“My Tears Ricochet” is a heartbreaker. I cannot remember a song about business malfeasance that is so affecting, that would cause 64,000 people to scream on your behalf. It is one of the fiercest and best-crafted songs I’ve ever heard.

Especially the bridge. Taylor Swift loves bridges: The internet is rife not just with lists of and debates about the best bridges of her songs, but with videos of people sing-screaming those bridges as they run alongside the mechanism that’s recording them. In particular, she loves the kind of bridge that changes the nature of the song, as in “Out of the Woods,” a song about a doomed relationship where the bridge returns to the perspective of not yet knowing it’s doomed, or “the 1,” where someone breezily catching an ex-lover up on her new life shifts to the tenser question beneath the interaction, about where exactly the relationship went wrong.

The bridge in “My Tears Ricochet” goes like this:

Imagine an entire football stadium singing about what a jerk you are. Imagine dozens and dozens of entirely-sold-out football stadiums singing about what a jerk you are.

She has so far released three rerecorded albums. Some people say that she sounds older, or that she has less of the original emotion that fueled the songs in the first place, but that doesn’t account for what an interesting postmodern experiment the whole enterprise is — Eras as proof of concept, a woman looking back on her youth to remember what she is made of, not with shame but with curiosity and even delight. It had never occurred to me to look back on even my most carefree and innocuous eras with anything but shame.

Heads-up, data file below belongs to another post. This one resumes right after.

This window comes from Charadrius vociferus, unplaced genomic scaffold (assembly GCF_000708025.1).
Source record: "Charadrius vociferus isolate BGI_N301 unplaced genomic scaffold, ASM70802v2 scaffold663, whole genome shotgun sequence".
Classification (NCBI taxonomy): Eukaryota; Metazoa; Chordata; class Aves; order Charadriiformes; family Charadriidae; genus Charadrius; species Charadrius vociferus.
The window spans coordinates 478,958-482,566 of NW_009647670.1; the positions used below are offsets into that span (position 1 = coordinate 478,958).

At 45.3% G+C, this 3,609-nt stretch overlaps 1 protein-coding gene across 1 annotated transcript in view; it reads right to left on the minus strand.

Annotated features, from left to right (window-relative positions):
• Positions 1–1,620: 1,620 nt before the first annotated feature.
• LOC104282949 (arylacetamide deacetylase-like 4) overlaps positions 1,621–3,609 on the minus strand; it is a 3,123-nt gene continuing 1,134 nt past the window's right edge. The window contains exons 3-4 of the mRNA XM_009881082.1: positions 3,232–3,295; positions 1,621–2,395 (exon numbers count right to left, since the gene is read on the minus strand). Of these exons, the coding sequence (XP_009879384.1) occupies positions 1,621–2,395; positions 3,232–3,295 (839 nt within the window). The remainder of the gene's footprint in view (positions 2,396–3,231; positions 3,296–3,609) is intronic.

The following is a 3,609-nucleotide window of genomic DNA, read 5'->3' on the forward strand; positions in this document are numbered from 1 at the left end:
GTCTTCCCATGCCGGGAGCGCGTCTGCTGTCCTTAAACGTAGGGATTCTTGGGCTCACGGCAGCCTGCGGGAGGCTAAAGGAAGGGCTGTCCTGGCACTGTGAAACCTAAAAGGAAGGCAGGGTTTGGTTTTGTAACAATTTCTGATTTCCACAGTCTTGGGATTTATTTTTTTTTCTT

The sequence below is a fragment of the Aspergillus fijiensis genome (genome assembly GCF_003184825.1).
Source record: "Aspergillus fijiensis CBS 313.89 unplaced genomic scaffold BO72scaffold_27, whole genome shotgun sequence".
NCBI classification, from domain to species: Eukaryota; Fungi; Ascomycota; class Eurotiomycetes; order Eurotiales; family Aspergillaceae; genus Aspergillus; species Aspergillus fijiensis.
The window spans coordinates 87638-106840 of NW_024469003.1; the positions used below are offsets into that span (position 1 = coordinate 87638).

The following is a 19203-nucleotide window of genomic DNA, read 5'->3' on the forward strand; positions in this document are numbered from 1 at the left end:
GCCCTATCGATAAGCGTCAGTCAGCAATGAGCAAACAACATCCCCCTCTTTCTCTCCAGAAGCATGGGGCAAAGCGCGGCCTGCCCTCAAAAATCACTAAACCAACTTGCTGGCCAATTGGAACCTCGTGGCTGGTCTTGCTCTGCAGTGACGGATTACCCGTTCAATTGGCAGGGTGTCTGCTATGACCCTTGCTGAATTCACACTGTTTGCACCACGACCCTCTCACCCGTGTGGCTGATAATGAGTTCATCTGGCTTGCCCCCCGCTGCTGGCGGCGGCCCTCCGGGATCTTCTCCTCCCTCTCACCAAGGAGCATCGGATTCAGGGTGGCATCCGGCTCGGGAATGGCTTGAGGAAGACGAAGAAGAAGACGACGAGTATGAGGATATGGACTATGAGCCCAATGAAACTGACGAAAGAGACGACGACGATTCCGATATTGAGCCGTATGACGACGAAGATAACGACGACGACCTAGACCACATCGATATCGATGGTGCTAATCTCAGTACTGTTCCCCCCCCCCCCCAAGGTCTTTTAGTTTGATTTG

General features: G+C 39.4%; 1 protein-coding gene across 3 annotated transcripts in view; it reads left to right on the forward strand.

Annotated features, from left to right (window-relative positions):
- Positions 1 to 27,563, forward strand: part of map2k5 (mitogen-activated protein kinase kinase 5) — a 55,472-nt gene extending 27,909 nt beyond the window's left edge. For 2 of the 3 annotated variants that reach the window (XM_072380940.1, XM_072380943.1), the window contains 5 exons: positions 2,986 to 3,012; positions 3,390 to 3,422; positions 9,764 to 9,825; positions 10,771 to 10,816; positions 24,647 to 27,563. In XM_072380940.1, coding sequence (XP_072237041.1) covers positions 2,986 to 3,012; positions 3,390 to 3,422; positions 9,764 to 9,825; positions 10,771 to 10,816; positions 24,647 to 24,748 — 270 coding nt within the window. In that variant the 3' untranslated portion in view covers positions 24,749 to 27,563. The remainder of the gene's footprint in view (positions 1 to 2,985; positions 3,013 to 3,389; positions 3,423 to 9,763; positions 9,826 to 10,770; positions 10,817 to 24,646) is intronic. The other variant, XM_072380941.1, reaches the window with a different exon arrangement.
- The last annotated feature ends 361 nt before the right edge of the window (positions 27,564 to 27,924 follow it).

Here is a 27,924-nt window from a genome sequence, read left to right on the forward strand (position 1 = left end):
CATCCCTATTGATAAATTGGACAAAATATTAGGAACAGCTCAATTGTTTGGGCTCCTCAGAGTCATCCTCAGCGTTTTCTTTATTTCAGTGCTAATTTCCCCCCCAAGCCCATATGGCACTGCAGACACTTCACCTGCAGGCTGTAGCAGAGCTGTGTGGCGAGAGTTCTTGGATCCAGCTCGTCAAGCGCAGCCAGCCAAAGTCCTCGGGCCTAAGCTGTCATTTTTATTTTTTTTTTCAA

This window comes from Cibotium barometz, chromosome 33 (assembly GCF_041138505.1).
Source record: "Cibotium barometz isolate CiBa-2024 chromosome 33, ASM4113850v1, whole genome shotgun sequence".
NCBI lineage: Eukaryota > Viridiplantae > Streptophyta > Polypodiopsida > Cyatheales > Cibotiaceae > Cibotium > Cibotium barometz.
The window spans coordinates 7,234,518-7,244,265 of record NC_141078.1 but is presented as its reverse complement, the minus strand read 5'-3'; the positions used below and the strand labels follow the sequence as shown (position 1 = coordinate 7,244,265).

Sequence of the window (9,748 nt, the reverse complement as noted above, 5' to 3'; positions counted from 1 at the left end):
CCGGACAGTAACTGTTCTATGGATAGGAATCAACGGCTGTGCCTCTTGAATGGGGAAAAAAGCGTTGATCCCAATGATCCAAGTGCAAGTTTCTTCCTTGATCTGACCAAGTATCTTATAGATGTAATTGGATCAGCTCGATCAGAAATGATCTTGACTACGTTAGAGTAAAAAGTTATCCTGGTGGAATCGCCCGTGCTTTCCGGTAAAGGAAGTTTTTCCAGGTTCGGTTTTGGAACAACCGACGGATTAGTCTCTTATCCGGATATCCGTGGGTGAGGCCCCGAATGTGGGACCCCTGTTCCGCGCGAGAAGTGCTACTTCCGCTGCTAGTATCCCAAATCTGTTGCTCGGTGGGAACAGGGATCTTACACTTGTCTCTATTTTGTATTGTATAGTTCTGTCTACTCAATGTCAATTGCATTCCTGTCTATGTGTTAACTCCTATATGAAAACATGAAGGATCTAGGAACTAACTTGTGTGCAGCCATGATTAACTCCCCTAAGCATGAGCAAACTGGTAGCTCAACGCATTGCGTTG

One can enter Swiftiedom at any level: avocation or vocation, background music or full-time job. Being a Swiftie at the highest level means access to an all-consuming, all-absorbing empire of evidence, where all the questions have answers, all the mysteries are solved, where you get to feel excited and smart and involved with something bigger than yourself without ever looking up from your phone.

Let’s go straight to that level. That’s the level where we read the codes she leaves in her liner notes with random capital letters to equal the name of the guy that the song is about or a secret message. The level where she seems to indicate to her fans which album is being recorded next via a series of hidden images in an Instagram post. The level where, as I began writing this, legions of fans were crunching and computing and tabulating data to determine if (and why and how) the number 112 is significant when it comes to predicting the releases of her rerecordings.

Take the single “Karma,” off “Midnights.” In it, she sings, “Karma is my boyfriend, Karma is a god, Karma is the breeze in my hair on the weekend. … Spider Boy, king of thieves, weave your little webs of opacity.” As I write this, I have been glitter-pilled enough to not be able to see anything but this: “Boyfriend” is a song by Justin Bieber. “God is a woman” is one by Ariana Grande; so is “my hair.” Now: “sweet like justice,” a lyric in that same song. “Sweetener” is a Grande album; she has a perfume named Sweet Like Candy. “Justice” is a Bieber album.